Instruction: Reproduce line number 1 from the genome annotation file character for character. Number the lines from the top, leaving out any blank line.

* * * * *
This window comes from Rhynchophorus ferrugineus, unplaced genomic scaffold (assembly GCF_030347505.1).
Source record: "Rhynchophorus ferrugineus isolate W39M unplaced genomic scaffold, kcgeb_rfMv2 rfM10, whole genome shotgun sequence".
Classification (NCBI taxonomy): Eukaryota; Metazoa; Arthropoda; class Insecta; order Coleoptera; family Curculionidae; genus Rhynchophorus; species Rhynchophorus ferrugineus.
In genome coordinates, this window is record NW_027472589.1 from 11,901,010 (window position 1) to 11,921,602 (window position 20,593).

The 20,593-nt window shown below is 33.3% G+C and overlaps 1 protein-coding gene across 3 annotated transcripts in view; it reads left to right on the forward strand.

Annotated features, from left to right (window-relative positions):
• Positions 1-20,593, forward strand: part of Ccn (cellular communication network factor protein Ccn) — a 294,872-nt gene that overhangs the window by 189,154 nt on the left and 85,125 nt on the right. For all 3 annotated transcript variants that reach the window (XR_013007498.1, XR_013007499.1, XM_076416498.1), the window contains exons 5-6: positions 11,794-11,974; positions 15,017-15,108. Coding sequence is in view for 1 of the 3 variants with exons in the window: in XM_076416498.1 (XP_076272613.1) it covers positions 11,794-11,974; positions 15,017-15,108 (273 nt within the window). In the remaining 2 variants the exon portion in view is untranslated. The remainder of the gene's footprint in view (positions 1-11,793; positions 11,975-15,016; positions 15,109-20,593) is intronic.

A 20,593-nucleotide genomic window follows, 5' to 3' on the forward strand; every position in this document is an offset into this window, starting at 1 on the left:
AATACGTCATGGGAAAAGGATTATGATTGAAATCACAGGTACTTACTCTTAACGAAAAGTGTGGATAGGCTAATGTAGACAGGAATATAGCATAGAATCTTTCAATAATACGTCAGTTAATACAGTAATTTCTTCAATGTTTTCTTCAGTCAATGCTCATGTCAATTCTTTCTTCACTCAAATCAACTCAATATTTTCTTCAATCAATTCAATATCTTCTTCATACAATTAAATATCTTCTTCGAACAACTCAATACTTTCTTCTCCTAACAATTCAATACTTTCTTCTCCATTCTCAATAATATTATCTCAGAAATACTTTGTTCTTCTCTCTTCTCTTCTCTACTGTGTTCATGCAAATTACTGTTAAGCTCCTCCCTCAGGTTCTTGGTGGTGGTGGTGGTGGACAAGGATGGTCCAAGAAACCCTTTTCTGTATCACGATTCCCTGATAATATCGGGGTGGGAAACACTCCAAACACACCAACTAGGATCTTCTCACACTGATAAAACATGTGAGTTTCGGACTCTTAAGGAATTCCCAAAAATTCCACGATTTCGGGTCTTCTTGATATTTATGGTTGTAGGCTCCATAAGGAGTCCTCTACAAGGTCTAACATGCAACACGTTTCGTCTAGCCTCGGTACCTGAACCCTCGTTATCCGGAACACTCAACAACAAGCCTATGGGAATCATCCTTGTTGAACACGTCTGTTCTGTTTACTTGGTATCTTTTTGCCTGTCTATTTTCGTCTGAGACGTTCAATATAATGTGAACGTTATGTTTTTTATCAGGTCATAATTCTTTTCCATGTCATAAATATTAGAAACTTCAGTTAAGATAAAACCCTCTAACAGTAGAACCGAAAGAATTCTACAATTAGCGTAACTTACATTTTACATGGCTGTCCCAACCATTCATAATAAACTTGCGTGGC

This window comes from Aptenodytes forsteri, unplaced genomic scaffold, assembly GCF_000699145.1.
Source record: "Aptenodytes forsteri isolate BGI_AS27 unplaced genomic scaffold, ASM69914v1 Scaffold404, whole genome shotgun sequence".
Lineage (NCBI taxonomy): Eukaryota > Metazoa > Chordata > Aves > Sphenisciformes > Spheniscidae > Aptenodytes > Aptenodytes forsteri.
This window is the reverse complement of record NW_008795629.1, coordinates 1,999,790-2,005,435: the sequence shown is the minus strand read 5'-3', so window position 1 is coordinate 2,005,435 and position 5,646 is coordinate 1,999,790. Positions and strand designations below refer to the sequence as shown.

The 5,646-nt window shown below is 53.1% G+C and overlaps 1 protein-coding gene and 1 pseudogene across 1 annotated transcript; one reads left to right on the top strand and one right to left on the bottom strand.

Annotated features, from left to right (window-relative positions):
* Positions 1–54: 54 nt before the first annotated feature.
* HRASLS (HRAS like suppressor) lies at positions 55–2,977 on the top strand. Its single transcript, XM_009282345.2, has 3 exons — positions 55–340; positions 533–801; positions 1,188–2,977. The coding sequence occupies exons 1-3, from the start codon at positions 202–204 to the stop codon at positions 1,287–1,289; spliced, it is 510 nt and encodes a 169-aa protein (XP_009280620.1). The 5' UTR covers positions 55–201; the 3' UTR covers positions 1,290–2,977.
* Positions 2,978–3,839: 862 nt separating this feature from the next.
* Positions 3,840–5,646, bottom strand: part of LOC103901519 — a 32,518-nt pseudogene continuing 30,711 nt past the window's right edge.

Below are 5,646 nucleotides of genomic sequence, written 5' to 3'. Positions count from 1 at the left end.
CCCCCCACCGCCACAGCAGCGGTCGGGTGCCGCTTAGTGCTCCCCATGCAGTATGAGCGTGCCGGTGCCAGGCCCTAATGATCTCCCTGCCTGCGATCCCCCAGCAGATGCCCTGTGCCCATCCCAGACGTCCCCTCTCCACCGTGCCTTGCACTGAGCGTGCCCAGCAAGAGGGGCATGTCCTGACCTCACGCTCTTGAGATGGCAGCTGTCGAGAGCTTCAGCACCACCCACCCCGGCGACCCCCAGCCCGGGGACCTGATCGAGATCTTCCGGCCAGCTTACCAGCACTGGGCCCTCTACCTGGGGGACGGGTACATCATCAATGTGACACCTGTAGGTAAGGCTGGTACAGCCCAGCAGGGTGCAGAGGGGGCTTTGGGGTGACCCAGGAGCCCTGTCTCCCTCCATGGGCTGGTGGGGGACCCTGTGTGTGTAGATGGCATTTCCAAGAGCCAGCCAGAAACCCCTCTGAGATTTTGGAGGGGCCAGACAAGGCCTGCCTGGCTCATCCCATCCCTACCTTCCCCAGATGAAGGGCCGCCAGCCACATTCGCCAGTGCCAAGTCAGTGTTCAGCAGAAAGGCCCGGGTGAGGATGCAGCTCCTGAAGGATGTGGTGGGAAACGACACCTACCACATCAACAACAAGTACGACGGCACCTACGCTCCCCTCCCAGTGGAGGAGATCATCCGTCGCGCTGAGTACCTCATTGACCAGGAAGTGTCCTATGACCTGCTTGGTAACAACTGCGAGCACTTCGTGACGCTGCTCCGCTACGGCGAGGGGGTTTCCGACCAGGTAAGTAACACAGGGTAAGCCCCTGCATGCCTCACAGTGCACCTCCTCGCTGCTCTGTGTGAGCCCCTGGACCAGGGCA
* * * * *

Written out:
This window comes from Rhynchophorus ferrugineus, unplaced genomic scaffold (assembly GCF_030347505.1).